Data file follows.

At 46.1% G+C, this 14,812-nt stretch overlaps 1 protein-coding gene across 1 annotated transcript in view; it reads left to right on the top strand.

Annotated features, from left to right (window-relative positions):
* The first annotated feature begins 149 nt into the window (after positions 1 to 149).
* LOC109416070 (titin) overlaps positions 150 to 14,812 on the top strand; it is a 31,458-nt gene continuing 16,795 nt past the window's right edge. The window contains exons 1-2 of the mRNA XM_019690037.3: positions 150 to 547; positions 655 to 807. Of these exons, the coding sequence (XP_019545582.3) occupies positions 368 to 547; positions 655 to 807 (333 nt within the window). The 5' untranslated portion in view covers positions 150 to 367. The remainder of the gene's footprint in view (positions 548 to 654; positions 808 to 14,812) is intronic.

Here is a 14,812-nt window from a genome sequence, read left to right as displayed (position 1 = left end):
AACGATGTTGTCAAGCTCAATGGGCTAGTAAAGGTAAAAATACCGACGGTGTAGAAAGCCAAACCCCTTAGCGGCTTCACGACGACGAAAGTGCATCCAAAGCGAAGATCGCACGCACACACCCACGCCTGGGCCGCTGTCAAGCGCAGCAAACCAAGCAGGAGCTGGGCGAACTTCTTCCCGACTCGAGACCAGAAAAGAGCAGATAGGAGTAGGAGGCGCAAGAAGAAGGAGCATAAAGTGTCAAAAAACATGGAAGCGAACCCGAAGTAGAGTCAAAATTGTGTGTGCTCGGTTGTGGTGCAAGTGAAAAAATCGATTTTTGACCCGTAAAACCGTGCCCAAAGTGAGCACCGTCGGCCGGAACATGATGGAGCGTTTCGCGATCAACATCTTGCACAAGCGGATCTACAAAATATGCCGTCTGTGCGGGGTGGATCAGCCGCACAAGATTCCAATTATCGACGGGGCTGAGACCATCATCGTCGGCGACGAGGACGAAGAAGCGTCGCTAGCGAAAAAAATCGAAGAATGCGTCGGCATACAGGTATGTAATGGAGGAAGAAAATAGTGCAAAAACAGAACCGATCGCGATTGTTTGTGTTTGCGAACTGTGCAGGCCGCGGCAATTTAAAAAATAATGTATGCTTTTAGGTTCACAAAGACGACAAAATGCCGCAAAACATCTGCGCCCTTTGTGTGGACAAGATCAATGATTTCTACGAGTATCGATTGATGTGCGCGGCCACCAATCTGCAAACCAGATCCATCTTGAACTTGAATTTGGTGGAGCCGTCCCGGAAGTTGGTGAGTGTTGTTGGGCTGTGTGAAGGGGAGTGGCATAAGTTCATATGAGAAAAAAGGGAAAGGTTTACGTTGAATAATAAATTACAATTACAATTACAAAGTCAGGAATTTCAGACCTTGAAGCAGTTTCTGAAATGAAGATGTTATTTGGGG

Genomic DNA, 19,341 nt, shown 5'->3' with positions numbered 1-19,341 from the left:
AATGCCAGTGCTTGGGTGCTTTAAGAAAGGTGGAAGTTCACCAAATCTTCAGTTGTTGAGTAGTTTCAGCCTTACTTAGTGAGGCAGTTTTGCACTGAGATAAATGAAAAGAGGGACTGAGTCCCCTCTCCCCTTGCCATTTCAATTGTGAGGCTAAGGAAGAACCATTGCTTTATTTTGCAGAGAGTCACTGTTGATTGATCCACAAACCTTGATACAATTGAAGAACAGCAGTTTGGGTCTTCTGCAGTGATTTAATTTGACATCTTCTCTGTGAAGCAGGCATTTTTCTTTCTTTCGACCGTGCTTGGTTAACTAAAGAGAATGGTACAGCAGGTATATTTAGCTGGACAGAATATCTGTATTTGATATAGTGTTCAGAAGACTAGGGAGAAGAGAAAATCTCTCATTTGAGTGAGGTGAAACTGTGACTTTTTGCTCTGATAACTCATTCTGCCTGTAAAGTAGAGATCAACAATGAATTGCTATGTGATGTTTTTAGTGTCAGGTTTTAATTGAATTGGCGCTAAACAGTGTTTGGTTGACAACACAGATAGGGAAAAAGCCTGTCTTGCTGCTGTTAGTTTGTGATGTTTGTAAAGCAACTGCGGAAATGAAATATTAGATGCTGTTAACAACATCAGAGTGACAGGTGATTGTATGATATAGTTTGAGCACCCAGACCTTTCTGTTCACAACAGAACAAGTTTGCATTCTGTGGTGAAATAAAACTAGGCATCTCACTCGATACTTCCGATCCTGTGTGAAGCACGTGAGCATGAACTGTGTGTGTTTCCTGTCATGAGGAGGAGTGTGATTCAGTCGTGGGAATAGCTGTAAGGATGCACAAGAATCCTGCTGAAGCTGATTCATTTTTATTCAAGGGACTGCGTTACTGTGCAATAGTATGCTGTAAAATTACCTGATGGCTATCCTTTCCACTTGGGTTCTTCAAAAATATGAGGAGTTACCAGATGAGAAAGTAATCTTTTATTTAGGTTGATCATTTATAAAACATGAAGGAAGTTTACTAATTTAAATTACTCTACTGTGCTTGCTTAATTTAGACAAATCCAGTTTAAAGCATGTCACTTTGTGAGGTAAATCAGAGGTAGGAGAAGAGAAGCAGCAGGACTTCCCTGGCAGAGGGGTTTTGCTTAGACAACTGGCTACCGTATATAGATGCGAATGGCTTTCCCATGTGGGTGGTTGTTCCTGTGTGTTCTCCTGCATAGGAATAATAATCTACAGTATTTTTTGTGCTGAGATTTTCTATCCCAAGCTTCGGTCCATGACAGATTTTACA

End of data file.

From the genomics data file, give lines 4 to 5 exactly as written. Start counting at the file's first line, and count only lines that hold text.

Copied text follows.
* LOC109416070 (titin) overlaps positions 150 to 14,812 on the top strand; it is a 31,458-nt gene continuing 16,795 nt past the window's right edge. The window contains exons 1-2 of the mRNA XM_019690037.3: positions 150 to 547; positions 655 to 807. Of these exons, the coding sequence (XP_019545582.3) occupies positions 368 to 547; positions 655 to 807 (333 nt within the window). The 5' untranslated portion in view covers positions 150 to 367. The remainder of the gene's footprint in view (positions 548 to 654; positions 808 to 14,812) is intronic.

Here is a 14,812-nt window from a genome sequence, read left to right as displayed (position 1 = left end):